Gov. Chris Gregoire signed the measures into law a year ago, after eight years of debate in the state Legislature. She made the announcement in Olympia, flanked by children who had suffered serious injuries after being hit by distracted drivers. She called the measures an important first step.
According to the Associated Press, Cindy Baker-Williams and her son Billy were among those who stood by. Billy, 12, suffered a brain injury more than four years ago while walking to the school bus. Witnesses said the driver of the vehicle that hit him was talking on a cellphone, his mother said.
Billy, who was in a coma for nearly a month and suffered injuries to his brain’s speech centers, now helps his mother keep an eye out for distracted drivers.
“Every single time I see a person on a cellphone, I say ‘A person on a cellphone!’
I just, like, scream it out,” he told reporters last year.
Longoria said cellphone use is just another in a long list of things that can interfere with driving.
“It’s ironic,” he said. “You can read a newspaper, eat a bowl of cereal, put on makeup, shave, but you can’t talk on your cellphone.”
“A cellphone can be a distraction,” Longoria agreed. “But so can someone in the passenger seat, or a 3-year-old in the back seat.”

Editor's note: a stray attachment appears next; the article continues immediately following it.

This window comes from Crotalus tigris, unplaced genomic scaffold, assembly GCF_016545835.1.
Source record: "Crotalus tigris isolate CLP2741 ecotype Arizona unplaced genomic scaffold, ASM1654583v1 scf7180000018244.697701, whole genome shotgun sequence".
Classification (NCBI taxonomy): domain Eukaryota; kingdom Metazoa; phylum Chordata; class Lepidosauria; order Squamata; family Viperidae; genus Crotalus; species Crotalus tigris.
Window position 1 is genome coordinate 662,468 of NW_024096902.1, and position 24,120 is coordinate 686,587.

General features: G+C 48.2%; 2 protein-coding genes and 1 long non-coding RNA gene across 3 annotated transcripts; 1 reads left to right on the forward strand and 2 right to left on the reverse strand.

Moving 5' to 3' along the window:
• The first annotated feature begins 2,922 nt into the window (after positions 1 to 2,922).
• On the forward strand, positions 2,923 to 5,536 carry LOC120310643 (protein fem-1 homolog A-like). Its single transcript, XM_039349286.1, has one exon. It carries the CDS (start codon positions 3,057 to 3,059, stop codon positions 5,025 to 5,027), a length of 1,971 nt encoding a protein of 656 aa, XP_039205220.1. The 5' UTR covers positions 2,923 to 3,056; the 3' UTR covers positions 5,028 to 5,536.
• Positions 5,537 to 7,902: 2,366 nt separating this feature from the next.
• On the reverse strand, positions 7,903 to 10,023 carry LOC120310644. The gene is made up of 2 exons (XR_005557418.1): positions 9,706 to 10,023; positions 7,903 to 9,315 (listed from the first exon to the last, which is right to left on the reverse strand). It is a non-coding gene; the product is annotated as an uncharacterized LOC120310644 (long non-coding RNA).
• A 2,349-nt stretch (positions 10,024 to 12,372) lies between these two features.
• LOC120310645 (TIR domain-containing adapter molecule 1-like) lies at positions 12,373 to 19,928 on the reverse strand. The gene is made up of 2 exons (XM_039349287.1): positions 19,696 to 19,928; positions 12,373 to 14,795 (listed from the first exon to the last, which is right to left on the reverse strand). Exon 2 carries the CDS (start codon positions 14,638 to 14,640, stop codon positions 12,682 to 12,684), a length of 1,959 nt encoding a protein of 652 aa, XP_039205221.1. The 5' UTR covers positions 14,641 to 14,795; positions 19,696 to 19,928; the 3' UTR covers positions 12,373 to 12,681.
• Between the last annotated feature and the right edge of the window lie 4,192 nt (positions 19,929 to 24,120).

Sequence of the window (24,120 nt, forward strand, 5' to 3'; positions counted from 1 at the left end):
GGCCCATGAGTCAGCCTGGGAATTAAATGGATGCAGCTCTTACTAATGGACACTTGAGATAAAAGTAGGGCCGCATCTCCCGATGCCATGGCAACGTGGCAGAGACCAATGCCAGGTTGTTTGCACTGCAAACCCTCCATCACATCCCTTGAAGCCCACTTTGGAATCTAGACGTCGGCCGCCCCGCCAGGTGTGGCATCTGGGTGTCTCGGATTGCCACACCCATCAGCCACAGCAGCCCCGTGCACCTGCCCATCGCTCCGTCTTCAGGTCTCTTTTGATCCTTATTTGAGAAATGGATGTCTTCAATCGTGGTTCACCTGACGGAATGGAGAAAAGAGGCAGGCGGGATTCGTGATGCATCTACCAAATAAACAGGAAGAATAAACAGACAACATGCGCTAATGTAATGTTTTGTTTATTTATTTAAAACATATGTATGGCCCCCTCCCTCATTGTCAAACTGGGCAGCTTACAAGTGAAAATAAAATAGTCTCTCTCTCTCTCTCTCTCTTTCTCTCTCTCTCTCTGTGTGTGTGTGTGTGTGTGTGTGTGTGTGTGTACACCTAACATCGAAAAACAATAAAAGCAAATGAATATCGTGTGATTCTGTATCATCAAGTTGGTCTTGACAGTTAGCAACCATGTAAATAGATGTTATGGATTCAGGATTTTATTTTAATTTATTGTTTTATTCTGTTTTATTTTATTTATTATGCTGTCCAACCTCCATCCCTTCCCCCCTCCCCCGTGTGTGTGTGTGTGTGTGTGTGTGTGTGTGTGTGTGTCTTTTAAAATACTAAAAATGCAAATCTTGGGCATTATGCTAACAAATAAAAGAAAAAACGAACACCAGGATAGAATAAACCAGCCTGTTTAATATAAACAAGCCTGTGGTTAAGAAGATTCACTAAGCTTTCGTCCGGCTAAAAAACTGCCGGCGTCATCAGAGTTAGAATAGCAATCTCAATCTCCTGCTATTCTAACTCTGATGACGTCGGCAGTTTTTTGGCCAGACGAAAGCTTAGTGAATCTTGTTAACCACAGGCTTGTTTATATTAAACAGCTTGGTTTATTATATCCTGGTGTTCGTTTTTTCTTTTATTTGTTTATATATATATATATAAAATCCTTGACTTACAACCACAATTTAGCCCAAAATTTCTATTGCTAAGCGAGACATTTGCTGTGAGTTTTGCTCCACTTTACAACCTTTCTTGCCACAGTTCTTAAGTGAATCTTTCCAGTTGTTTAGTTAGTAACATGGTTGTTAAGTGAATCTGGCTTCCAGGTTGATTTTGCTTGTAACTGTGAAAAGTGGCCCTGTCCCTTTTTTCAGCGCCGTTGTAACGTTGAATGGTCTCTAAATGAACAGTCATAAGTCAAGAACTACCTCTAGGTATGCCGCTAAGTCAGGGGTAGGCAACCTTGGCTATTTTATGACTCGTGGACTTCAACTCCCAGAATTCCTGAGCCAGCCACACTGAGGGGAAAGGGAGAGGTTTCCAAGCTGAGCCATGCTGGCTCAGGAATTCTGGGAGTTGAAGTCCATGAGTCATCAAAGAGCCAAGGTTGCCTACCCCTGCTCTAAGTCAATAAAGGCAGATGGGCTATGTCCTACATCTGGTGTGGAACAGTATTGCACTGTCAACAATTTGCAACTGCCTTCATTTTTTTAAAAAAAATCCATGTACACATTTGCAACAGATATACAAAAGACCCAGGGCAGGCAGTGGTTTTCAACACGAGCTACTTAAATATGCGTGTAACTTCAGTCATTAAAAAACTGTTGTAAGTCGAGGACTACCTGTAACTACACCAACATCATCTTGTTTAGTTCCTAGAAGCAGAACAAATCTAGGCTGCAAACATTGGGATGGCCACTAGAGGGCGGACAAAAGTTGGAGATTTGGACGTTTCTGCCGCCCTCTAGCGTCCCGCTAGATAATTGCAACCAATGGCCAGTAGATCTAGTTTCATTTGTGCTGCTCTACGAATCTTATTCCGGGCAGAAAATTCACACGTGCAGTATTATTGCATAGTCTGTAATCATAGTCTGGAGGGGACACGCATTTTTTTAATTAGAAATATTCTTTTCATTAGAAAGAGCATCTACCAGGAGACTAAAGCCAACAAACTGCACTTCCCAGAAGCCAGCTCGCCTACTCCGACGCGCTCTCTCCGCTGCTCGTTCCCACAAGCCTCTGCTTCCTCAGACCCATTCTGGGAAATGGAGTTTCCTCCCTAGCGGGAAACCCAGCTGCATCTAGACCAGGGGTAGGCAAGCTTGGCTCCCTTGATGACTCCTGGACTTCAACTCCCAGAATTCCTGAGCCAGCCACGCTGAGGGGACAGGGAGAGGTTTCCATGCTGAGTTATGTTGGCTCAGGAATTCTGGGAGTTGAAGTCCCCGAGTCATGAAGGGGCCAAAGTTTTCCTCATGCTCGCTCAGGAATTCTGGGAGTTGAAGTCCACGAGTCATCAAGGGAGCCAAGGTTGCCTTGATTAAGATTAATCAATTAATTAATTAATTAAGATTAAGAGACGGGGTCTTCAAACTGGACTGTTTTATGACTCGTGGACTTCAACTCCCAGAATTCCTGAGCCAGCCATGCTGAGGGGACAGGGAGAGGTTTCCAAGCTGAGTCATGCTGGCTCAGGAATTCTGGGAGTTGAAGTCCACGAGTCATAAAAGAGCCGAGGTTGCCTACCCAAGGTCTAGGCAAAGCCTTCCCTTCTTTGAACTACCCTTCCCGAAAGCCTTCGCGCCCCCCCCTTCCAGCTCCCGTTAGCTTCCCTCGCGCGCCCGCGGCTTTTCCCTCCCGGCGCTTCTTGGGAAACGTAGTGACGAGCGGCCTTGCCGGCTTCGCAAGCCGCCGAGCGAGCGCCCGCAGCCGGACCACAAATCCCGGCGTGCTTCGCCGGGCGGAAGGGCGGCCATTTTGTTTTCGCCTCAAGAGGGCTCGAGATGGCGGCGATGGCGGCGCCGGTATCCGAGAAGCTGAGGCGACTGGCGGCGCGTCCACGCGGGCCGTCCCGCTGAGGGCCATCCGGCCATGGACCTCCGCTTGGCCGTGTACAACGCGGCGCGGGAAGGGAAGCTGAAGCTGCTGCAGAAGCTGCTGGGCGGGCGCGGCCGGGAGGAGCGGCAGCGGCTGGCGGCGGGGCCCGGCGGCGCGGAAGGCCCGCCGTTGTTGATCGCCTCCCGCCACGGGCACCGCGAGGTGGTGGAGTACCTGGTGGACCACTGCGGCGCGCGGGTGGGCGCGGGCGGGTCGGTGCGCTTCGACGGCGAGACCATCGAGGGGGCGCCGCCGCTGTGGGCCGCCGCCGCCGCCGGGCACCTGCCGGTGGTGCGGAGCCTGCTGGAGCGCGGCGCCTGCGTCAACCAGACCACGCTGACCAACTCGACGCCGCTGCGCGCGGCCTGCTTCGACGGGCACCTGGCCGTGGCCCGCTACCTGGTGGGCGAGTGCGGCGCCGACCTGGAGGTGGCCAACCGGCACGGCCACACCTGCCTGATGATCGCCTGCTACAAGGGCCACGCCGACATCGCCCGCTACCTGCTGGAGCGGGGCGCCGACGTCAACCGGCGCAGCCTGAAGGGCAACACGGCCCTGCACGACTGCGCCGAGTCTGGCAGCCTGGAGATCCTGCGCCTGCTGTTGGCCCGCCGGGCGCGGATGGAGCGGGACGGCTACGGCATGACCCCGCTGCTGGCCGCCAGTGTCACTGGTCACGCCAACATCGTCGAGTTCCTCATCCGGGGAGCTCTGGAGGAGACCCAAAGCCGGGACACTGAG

He said driving is a divided-attention activity, involving several functions involving the eyes, ears, hands and feet.
“The more slices you take out of the pie, the less you can focus on driving,” he said.
Washington joined 26 other states and the District of Columbia in applying some form of restriction to cellphone use while driving.
Some states ban cellphone use completely for certain drivers, and others, such as Alaska, only ban text-messaging. Idaho has no cellphone restrictions.
Washington drivers can still use hands-free devices such as earpieces, wireless headsets and speakers. By comparison, California’s fines are lower at $20 for the first violation and $50 for subsequent violations.
While adult drivers in California can talk on a hands-free device, drivers younger than 18 can’t use a cellphone at all.
There are no age restrictions in Washington. Drivers in the state also are exempt from cellphone laws in certain situations, such as emergencies.
In February, PEMCO Insurance commissioned a poll. Of those who responded, 60 percent thought that using a cellphone while driving should be a primary offense, meaning you could be pulled over and ticketed.
An even larger majority, 73 percent, thought that text-messaging behind the wheel should be a primary offense.